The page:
Like 4
    • Andrew S Mace Member

      Traditionally, that lack of that center post was the mark of a “Hardtop,” while a coupe could have that pillar and even a full back seat, but usually with a somewhat shorter overall roof over the area behind the front seat (sometimes short enough to only allow a bit of a parcel shelf and/or room behind the seat for, say, a portfolio or briefcase).

      Like 4
    • Boothguy

      A 2dr sedan in a stepdown would be the brougham which had the longer 4dr roofline but was only available in the lower priced models- not in the Hornet until the 54 Hornet Special

      Like 1
  10. Denny N. Member

    Beautiful car, beautiful color! I’m old enough to remember the “Fabulous Hudson Hornet” competing with the Olds 88s on the Milwaukee Mile race track. Marshall Teague was one of the top Hudson pilots.
    On the hood of the Hornets it read “165 HP”.

    Like 8
  11. FrankD Member

    THe first NASCAR,they cleaned up at the oval tracks on a weekend. I always liked these Hudsons.

    Like 3
  12. Steve Mehl

    All 3 of my uncles living in Chicago in the 1950’s owned Hudsons. I rode in the 2 Hudsons that my uncle owned, 1951 sedan, and 1954 sedan. When I was in my early 40’s in 1991 I bought a 1950 Hudson Commodore. Restored it except for the motor, sold it after a year because restoration is a rich man’s hobby. Then a year later let myself be talked into buying a red and white 1954 Hudson Hollywood Super Wasp. Hollywood model means it was a 2 dr hardtop. Replaced the engine with a Hudson Hornet engine that I bought for $200. Hudsons for some reason usually do not show up for car shows that often. But when I attended the national Hudson show, there were hundreds of them. The world’s largest Hudson dealer, Jim Moran’s Courtesy Motors, was located in my hometown of Chicago. One of my uncles tried to trade in his 1950 Hudson at Courtesy Motors around 1954, but Jim Moran told him they would not take it as a trade because Hudson was merging with Nash and his dealership was soon to become a Ford dealership. He did not want an orphan car. My own Hudsons sounded great because I put on those red glass pack mufflers that had the Woody Woodpecker emblem on them. I think they might have been Thrush brand. When I would look back to the rear window while backing the car up, it seemed like it was the distance of a football field because those cars were so long. I loved the Commodore, but not so much the 1954 Super Wasp because it sort of resembled a ’55 Chevy.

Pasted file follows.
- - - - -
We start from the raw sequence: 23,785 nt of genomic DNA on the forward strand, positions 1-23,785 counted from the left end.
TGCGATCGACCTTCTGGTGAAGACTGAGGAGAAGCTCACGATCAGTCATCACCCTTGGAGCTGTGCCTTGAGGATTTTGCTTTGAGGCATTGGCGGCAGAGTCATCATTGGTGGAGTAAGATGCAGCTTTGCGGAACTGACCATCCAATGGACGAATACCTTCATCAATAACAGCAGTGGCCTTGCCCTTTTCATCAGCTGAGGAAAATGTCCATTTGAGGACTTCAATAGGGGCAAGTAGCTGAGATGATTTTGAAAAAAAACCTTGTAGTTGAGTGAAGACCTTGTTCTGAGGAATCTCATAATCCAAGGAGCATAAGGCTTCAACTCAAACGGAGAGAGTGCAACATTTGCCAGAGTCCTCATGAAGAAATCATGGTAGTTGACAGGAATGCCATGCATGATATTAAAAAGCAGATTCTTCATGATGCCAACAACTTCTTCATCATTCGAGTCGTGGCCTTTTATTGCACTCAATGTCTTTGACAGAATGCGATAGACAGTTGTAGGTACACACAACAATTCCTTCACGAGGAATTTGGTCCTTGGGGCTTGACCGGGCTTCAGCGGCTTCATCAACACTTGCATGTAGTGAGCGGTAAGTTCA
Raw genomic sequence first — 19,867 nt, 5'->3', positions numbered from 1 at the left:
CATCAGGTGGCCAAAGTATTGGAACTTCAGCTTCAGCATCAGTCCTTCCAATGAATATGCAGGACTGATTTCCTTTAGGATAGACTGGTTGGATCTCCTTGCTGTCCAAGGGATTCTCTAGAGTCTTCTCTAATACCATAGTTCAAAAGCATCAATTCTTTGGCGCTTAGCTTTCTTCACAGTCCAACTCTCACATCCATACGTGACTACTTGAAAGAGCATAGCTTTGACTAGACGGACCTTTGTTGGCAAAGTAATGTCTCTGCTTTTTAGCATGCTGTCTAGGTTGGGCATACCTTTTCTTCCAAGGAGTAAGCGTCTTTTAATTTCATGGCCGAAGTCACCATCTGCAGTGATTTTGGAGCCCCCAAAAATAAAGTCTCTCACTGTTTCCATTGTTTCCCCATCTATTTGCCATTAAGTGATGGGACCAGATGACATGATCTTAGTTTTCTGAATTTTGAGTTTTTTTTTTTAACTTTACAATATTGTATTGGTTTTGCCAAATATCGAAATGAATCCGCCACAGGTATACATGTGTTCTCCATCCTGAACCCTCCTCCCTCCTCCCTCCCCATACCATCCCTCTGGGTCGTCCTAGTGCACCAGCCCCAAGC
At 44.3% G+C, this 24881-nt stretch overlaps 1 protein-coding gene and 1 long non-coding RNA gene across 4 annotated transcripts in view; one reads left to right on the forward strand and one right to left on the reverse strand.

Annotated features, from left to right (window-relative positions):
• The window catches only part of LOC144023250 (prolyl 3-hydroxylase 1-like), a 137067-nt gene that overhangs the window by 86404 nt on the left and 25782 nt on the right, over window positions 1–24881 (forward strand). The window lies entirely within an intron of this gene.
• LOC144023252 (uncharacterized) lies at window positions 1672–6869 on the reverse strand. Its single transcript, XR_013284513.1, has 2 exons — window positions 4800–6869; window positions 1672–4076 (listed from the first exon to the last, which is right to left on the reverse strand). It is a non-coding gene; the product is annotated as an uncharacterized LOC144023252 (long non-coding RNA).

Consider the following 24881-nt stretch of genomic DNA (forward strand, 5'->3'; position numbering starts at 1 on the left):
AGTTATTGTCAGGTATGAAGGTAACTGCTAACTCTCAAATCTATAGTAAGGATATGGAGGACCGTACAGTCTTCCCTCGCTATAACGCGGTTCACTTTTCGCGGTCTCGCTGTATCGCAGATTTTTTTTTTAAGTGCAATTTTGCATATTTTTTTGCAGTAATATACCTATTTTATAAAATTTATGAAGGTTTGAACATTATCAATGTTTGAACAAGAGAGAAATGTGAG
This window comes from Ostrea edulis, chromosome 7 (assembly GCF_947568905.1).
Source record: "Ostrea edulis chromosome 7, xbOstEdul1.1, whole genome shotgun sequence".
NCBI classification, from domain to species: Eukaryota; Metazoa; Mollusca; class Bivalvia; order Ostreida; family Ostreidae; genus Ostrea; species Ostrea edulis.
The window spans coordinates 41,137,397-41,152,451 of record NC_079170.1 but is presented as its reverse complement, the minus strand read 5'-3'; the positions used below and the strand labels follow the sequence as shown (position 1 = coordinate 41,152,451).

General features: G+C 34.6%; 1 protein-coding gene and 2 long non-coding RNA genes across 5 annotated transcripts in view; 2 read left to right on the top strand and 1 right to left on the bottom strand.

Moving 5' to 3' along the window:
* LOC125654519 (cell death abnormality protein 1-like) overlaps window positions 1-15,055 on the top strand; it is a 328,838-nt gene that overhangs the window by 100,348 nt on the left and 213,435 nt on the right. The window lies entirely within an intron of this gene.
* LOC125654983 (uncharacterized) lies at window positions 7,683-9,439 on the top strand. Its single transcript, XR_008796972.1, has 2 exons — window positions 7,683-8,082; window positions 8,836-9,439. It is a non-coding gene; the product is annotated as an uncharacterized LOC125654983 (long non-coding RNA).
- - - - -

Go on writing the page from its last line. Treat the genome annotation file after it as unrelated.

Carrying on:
This coupe pictured here looks like a beauty. If I had to do it all over again I would get brougham, the 2dr sedan which I like better than the coupe. The shade tree mechanic who worked on my Hudsons owned a brougham. The Pacemaker was a shorter model. Hudson’s economical, lower priced model.

    Like 5
    • Michelle Rand Staff

      Great color on the Hudson ecosystem – THANKS! Would love to see photos if you have any….

      Like 2
    • Lou Rugani

      Courtesy Motors sold Hudsons into 1956, and was the world’s largest Hudson dealer.

      Like 1
      • Steve Mehl

        When Hudson merged with Nash-Kelvinator, he switched brands to Ford in 1955, renaming it Courtesy Ford.
        This statement is also confirmed from reading Jim Moran’s autobiography.
        Few of us in the Hudson Club would ever consider a 1955 or later Nash to be a real Hudson.

        Like 1
  13. Nevadahalfrack Nevadahalfrack Member

    Found my ‘51 BSA 500 at a friends house in a herd of Hudsons many years ago; because of that, I had the good fortune to meet Bugsy Mann at a classic bike/car show many years ago. He really appreciated Hudsons; it showed in the way he studied them and asked the owners questions.
    Funny how a chance encounter can change our perspective of things. Didn’t think much of them until that time.

    Like 1
  14. Steve Mehl

    I don’t know how to upload photos on this site.

    Like 0
    • Jimmy Novak

      Only paid members can post photos here in Comments, but URL links are permitted.

      Like 1
  15. Dan Johnston

    That’s a handsome old fellow.

    Like 1
  16. Yblocker

    Years ago, my dad had an uncle who bought a brand new one, he had nothing but trouble with it. 6 months later, it was parked behind his barn, being used as a chicken coop lol

    Like 0
  17. Tbone

    Sold for 26,300

    Like 0